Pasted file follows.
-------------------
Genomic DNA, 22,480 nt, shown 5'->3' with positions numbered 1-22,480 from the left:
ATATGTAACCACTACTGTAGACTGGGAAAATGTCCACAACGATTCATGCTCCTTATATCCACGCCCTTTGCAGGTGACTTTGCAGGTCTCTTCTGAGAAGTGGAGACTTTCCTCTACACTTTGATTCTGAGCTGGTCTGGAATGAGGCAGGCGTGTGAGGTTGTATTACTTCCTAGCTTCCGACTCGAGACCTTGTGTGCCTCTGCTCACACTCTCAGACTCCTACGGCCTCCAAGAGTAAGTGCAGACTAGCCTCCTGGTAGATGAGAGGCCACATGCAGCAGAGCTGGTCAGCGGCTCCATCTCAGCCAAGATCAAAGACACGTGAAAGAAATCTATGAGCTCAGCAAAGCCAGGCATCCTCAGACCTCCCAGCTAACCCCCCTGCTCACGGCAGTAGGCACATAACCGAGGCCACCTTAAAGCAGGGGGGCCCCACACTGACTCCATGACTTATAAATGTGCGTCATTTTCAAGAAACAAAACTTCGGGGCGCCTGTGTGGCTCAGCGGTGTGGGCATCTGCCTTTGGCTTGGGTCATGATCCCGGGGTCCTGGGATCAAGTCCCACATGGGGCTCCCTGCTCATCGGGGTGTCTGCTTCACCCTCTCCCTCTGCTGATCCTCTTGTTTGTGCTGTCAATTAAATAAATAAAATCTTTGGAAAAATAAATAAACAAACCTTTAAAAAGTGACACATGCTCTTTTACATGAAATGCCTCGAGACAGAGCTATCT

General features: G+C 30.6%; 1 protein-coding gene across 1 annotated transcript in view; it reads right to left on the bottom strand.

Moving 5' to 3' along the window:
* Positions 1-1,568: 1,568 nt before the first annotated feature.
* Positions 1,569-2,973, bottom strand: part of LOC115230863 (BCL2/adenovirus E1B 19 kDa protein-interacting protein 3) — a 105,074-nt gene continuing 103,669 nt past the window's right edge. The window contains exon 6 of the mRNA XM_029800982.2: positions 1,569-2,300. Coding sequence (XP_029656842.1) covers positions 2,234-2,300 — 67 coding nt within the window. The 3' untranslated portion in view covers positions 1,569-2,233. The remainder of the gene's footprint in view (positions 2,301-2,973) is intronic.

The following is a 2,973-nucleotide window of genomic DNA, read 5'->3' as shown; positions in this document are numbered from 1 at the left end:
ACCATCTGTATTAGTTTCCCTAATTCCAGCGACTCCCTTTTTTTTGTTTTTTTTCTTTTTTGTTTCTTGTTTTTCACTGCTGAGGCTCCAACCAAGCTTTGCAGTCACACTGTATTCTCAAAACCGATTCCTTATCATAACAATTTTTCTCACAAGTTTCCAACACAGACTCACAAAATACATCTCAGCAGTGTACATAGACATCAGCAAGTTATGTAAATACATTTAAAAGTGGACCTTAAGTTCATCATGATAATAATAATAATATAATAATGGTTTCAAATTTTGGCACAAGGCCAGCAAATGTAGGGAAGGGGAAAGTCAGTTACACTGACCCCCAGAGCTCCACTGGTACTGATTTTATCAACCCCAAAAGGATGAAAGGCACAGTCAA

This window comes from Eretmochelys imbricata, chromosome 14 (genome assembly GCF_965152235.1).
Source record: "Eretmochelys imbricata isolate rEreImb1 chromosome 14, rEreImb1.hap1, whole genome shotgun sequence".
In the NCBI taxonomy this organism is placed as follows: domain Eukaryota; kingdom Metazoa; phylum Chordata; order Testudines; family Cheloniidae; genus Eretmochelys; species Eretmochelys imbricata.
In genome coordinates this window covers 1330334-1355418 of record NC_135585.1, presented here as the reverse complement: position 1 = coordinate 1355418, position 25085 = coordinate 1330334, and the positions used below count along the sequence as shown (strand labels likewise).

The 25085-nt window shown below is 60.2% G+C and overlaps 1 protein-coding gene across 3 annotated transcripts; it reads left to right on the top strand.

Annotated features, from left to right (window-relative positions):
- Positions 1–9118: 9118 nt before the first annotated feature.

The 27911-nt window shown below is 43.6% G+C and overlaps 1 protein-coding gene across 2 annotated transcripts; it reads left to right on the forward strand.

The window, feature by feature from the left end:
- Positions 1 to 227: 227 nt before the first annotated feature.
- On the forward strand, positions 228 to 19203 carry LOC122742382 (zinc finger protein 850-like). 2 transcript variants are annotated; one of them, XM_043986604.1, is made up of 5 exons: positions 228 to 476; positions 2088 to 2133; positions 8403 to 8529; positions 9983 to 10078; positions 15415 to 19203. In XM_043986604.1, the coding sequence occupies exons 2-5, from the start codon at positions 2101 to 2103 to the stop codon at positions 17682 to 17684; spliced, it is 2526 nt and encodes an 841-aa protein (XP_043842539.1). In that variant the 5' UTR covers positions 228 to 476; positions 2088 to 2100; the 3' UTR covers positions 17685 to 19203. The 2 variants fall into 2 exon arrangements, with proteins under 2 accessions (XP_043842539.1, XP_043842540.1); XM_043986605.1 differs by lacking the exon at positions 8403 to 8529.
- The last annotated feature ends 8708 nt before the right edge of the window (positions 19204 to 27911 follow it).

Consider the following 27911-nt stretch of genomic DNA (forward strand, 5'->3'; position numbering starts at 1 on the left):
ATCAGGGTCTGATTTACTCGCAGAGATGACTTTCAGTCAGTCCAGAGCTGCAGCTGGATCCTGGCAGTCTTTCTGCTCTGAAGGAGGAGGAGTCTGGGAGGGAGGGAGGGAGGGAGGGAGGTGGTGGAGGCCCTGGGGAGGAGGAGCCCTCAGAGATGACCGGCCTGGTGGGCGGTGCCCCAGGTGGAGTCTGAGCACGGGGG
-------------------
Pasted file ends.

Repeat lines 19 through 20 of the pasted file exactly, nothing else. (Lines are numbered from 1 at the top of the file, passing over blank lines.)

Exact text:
- On the forward strand, positions 228 to 19203 carry LOC122742382 (zinc finger protein 850-like). 2 transcript variants are annotated; one of them, XM_043986604.1, is made up of 5 exons: positions 228 to 476; positions 2088 to 2133; positions 8403 to 8529; positions 9983 to 10078; positions 15415 to 19203. In XM_043986604.1, the coding sequence occupies exons 2-5, from the start codon at positions 2101 to 2103 to the stop codon at positions 17682 to 17684; spliced, it is 2526 nt and encodes an 841-aa protein (XP_043842539.1). In that variant the 5' UTR covers positions 228 to 476; positions 2088 to 2100; the 3' UTR covers positions 17685 to 19203. The 2 variants fall into 2 exon arrangements, with proteins under 2 accessions (XP_043842539.1, XP_043842540.1); XM_043986605.1 differs by lacking the exon at positions 8403 to 8529.
- The last annotated feature ends 8708 nt before the right edge of the window (positions 19204 to 27911 follow it).